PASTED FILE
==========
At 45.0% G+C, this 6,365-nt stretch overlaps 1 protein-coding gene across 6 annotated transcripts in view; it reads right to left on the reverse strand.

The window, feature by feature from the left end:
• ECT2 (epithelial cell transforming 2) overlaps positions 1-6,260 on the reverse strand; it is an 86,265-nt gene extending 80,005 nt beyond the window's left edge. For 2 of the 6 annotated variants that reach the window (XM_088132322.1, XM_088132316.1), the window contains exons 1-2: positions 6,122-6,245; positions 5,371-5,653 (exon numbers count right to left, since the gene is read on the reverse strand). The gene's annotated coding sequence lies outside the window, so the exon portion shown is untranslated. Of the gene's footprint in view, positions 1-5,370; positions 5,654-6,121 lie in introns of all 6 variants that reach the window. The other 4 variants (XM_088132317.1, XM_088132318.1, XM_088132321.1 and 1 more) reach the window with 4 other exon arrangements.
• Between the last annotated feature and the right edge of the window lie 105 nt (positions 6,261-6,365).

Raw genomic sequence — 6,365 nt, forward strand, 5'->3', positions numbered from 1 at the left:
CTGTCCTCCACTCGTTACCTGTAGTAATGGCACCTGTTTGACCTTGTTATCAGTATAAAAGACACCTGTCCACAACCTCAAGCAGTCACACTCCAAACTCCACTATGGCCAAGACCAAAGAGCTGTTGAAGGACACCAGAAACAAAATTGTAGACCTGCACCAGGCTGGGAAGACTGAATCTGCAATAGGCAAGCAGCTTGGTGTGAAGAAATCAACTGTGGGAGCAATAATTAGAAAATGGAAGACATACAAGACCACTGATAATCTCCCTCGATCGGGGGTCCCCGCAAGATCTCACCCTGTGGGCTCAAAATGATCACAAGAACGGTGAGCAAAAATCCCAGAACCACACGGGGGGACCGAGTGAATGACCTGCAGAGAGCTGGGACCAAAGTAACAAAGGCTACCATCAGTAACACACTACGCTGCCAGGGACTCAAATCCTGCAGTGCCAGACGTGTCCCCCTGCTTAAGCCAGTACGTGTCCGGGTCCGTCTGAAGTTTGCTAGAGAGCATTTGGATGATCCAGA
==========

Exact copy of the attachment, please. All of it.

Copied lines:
At 45.0% G+C, this 6,365-nt stretch overlaps 1 protein-coding gene across 6 annotated transcripts in view; it reads right to left on the reverse strand.

The window, feature by feature from the left end:
• ECT2 (epithelial cell transforming 2) overlaps positions 1-6,260 on the reverse strand; it is an 86,265-nt gene extending 80,005 nt beyond the window's left edge. For 2 of the 6 annotated variants that reach the window (XM_088132322.1, XM_088132316.1), the window contains exons 1-2: positions 6,122-6,245; positions 5,371-5,653 (exon numbers count right to left, since the gene is read on the reverse strand). The gene's annotated coding sequence lies outside the window, so the exon portion shown is untranslated. Of the gene's footprint in view, positions 1-5,370; positions 5,654-6,121 lie in introns of all 6 variants that reach the window. The other 4 variants (XM_088132317.1, XM_088132318.1, XM_088132321.1 and 1 more) reach the window with 4 other exon arrangements.
• Between the last annotated feature and the right edge of the window lie 105 nt (positions 6,261-6,365).

Raw genomic sequence — 6,365 nt, forward strand, 5'->3', positions numbered from 1 at the left:
CTGTCCTCCACTCGTTACCTGTAGTAATGGCACCTGTTTGACCTTGTTATCAGTATAAAAGACACCTGTCCACAACCTCAAGCAGTCACACTCCAAACTCCACTATGGCCAAGACCAAAGAGCTGTTGAAGGACACCAGAAACAAAATTGTAGACCTGCACCAGGCTGGGAAGACTGAATCTGCAATAGGCAAGCAGCTTGGTGTGAAGAAATCAACTGTGGGAGCAATAATTAGAAAATGGAAGACATACAAGACCACTGATAATCTCCCTCGATCGGGGGTCCCCGCAAGATCTCACCCTGTGGGCTCAAAATGATCACAAGAACGGTGAGCAAAAATCCCAGAACCACACGGGGGGACCGAGTGAATGACCTGCAGAGAGCTGGGACCAAAGTAACAAAGGCTACCATCAGTAACACACTACGCTGCCAGGGACTCAAATCCTGCAGTGCCAGACGTGTCCCCCTGCTTAAGCCAGTACGTGTCCGGGTCCGTCTGAAGTTTGCTAGAGAGCATTTGGATGATCCAGA